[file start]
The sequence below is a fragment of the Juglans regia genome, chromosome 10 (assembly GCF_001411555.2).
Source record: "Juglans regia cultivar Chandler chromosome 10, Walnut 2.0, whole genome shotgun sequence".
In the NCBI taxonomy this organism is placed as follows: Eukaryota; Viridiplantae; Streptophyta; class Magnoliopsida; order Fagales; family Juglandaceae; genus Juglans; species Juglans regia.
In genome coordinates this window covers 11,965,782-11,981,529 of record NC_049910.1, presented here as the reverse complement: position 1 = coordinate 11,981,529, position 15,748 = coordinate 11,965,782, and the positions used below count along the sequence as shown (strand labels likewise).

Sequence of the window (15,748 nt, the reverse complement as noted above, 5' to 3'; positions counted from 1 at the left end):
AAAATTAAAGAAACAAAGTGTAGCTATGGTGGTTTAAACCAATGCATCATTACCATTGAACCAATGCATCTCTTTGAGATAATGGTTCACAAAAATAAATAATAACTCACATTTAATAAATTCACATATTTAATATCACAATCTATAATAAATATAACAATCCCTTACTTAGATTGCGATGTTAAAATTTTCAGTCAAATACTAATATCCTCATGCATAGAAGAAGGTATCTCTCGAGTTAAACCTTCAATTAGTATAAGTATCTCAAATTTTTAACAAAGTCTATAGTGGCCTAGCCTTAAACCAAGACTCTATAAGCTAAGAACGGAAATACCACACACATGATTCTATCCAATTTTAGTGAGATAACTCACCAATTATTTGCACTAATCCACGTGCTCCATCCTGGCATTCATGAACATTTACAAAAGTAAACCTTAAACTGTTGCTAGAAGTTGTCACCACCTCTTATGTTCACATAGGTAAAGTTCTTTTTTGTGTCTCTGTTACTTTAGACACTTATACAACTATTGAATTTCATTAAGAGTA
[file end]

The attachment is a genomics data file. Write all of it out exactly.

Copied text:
The sequence below is a fragment of the Juglans regia genome, chromosome 10 (assembly GCF_001411555.2).
Source record: "Juglans regia cultivar Chandler chromosome 10, Walnut 2.0, whole genome shotgun sequence".
In the NCBI taxonomy this organism is placed as follows: Eukaryota; Viridiplantae; Streptophyta; class Magnoliopsida; order Fagales; family Juglandaceae; genus Juglans; species Juglans regia.
In genome coordinates this window covers 11,965,782-11,981,529 of record NC_049910.1, presented here as the reverse complement: position 1 = coordinate 11,981,529, position 15,748 = coordinate 11,965,782, and the positions used below count along the sequence as shown (strand labels likewise).

Sequence of the window (15,748 nt, the reverse complement as noted above, 5' to 3'; positions counted from 1 at the left end):
AAAATTAAAGAAACAAAGTGTAGCTATGGTGGTTTAAACCAATGCATCATTACCATTGAACCAATGCATCTCTTTGAGATAATGGTTCACAAAAATAAATAATAACTCACATTTAATAAATTCACATATTTAATATCACAATCTATAATAAATATAACAATCCCTTACTTAGATTGCGATGTTAAAATTTTCAGTCAAATACTAATATCCTCATGCATAGAAGAAGGTATCTCTCGAGTTAAACCTTCAATTAGTATAAGTATCTCAAATTTTTAACAAAGTCTATAGTGGCCTAGCCTTAAACCAAGACTCTATAAGCTAAGAACGGAAATACCACACACATGATTCTATCCAATTTTAGTGAGATAACTCACCAATTATTTGCACTAATCCACGTGCTCCATCCTGGCATTCATGAACATTTACAAAAGTAAACCTTAAACTGTTGCTAGAAGTTGTCACCACCTCTTATGTTCACATAGGTAAAGTTCTTTTTTGTGTCTCTGTTACTTTAGACACTTATACAACTATTGAATTTCATTAAGAGTA